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NMSU Desert Research Has Worldwide Implications

LAS CRUCES - Before heading for work, Curtis Monger packs for the day -- a trowel, some common plastic bags, a sturdy straw hat and plenty of drinking water. While this New Mexico State University soil scientist's tools are simple, his work has implications for understanding one-third of the world's surface, which is covered by desert.

Monger, a researcher with NMSU's Agricultural Experiment Station, studies desertification at various sites in the Chihuahuan Desert, the largest desert in North America.

"Desertification refers to the decline in quality of vegetation and soil, such as the replacement of grass with desert shrubs," he said. "Desertification can be caused by environmental changes like a decline in rainfall or an increase in temperature; overgrazing; or even, as some experiments are showing, the increase of atmospheric carbon dioxide, which gives desert shrubs a competitive advantage over competing grasses-"

Monger says desertification can have devastating effects on the land and the people who live on the land. "This happened to a very profound extent around the Mediterranean," he said. "The Roman Empire, which was farming northern Africa, lost many of their productive agricultural lands due to desertification.

In that case, the changes from farmland to desert were caused by humans. Monger is interested in these human-induced changes, but also in the natural cycles of desertification. "If we can understand the natural cycles, we can get a better perspective of the impact that humans have contributed to modern desertification that we're seeing in the Chihuahuan Desert today."

He wants to know if deserts form and then become vegetative and then form again in a cyclic pattern.

He tries to find an answer in three ways. First, he studies erosion. "Erosion occurs whenever the ground is barren," he said. "If it's bare, the wind is going to blow the soil away, and the rain is going to wash it away." He tries to pinpoint when the erosion ocurred.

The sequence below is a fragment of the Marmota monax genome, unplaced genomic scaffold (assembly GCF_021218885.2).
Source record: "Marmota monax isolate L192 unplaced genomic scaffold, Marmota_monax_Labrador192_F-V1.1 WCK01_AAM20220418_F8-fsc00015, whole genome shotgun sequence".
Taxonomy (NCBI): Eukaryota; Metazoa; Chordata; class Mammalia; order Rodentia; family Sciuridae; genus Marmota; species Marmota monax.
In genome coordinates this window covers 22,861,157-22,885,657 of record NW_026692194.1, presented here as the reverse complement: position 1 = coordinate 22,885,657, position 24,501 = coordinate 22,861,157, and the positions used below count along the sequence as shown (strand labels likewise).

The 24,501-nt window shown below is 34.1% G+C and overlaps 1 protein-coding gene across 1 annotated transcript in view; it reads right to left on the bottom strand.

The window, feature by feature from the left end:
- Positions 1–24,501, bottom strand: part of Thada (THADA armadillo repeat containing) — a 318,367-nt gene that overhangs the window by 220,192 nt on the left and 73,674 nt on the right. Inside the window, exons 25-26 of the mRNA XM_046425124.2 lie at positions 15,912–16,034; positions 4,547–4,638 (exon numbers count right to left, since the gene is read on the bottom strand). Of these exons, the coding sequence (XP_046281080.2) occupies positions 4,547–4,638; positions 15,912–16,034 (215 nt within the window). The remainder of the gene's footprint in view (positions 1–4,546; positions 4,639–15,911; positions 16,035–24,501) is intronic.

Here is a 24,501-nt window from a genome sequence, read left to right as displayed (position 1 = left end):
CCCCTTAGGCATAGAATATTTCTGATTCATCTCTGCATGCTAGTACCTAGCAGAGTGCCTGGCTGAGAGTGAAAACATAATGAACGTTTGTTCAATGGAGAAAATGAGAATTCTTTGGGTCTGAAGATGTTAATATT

Then, he looks at pollen, which leaves a record of vegetative growth. "Pollen makes a wonderful fossil," he said. "Just like you can take an acorn and say this came from an oak tree, you can take a pollen grain and say this came from a creosote bush."

To find out what today's pollen has to say about vegetation, Monger scoops up small plastic bags full of soil and has the contents analyzed. At one study site at the USDA's Jornada Experiment Range located outside Las Cruces, he takes 30 samples in a 30-by-30- meter area four times each year. This site also is part of the National Science Foundation's Long-term Ecological Research project.

He'll then compare the modern pollen samples to fossil pollen buried in the soil from thousands of years past. At the Jornada, he can go back as far as 600,000 years by taking samples from a three -story-deep trench, built by the Nuclear Regulatory Commission in 1986. Monger calls the trench his time machine, because each buried land surface represents a specific time period.

Finally, he'll look at calcium carbonate crystals or caliche, which form in the soil of arid regions. This, too, tells a tale of changes in vegetation. "Different types of vegetation produce caliche crystals with specific isotope ratios," Monger said.

Putting all three types of data together, he'll try to reconstruct what has happened over time. "We need to get a sense of how fragile or how resilient these areas are to desertification," he said.

Monger thinks what he finds in the Chihuahuan Desert also could have implications for deserts elsewhere in the world. He plans to continue his work by studying deserts in South America.